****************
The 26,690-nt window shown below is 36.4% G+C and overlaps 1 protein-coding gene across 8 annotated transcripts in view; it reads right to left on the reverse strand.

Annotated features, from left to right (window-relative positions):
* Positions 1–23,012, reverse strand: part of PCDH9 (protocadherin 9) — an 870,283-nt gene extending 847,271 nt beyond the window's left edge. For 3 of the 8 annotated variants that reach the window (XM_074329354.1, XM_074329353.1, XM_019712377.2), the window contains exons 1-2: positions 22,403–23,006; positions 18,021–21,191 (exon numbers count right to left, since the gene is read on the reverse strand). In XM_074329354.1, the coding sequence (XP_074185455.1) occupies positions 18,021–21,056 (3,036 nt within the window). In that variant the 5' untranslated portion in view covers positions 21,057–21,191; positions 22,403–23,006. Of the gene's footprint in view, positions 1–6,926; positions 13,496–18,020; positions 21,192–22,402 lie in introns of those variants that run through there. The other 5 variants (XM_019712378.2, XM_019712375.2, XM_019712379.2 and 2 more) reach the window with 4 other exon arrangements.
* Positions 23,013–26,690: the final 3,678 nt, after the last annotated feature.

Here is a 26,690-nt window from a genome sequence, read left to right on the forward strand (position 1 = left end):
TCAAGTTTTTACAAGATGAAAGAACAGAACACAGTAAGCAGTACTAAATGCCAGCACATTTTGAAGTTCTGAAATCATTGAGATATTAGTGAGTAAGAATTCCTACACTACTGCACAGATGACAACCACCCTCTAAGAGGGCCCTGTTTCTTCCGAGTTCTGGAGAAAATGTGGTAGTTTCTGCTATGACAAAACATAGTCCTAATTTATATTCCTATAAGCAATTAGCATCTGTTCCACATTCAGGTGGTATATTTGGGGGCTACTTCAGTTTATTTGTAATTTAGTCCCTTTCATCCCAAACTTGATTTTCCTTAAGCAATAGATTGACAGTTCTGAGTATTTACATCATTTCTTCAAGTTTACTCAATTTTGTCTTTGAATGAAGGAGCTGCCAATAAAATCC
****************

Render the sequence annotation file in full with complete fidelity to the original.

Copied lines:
The 26,690-nt window shown below is 36.4% G+C and overlaps 1 protein-coding gene across 8 annotated transcripts in view; it reads right to left on the reverse strand.

Annotated features, from left to right (window-relative positions):
* Positions 1–23,012, reverse strand: part of PCDH9 (protocadherin 9) — an 870,283-nt gene extending 847,271 nt beyond the window's left edge. For 3 of the 8 annotated variants that reach the window (XM_074329354.1, XM_074329353.1, XM_019712377.2), the window contains exons 1-2: positions 22,403–23,006; positions 18,021–21,191 (exon numbers count right to left, since the gene is read on the reverse strand). In XM_074329354.1, the coding sequence (XP_074185455.1) occupies positions 18,021–21,056 (3,036 nt within the window). In that variant the 5' untranslated portion in view covers positions 21,057–21,191; positions 22,403–23,006. Of the gene's footprint in view, positions 1–6,926; positions 13,496–18,020; positions 21,192–22,402 lie in introns of those variants that run through there. The other 5 variants (XM_019712378.2, XM_019712375.2, XM_019712379.2 and 2 more) reach the window with 4 other exon arrangements.
* Positions 23,013–26,690: the final 3,678 nt, after the last annotated feature.

Here is a 26,690-nt window from a genome sequence, read left to right on the forward strand (position 1 = left end):
TCAAGTTTTTACAAGATGAAAGAACAGAACACAGTAAGCAGTACTAAATGCCAGCACATTTTGAAGTTCTGAAATCATTGAGATATTAGTGAGTAAGAATTCCTACACTACTGCACAGATGACAACCACCCTCTAAGAGGGCCCTGTTTCTTCCGAGTTCTGGAGAAAATGTGGTAGTTTCTGCTATGACAAAACATAGTCCTAATTTATATTCCTATAAGCAATTAGCATCTGTTCCACATTCAGGTGGTATATTTGGGGGCTACTTCAGTTTATTTGTAATTTAGTCCCTTTCATCCCAAACTTGATTTTCCTTAAGCAATAGATTGACAGTTCTGAGTATTTACATCATTTCTTCAAGTTTACTCAATTTTGTCTTTGAATGAAGGAGCTGCCAATAAAATCC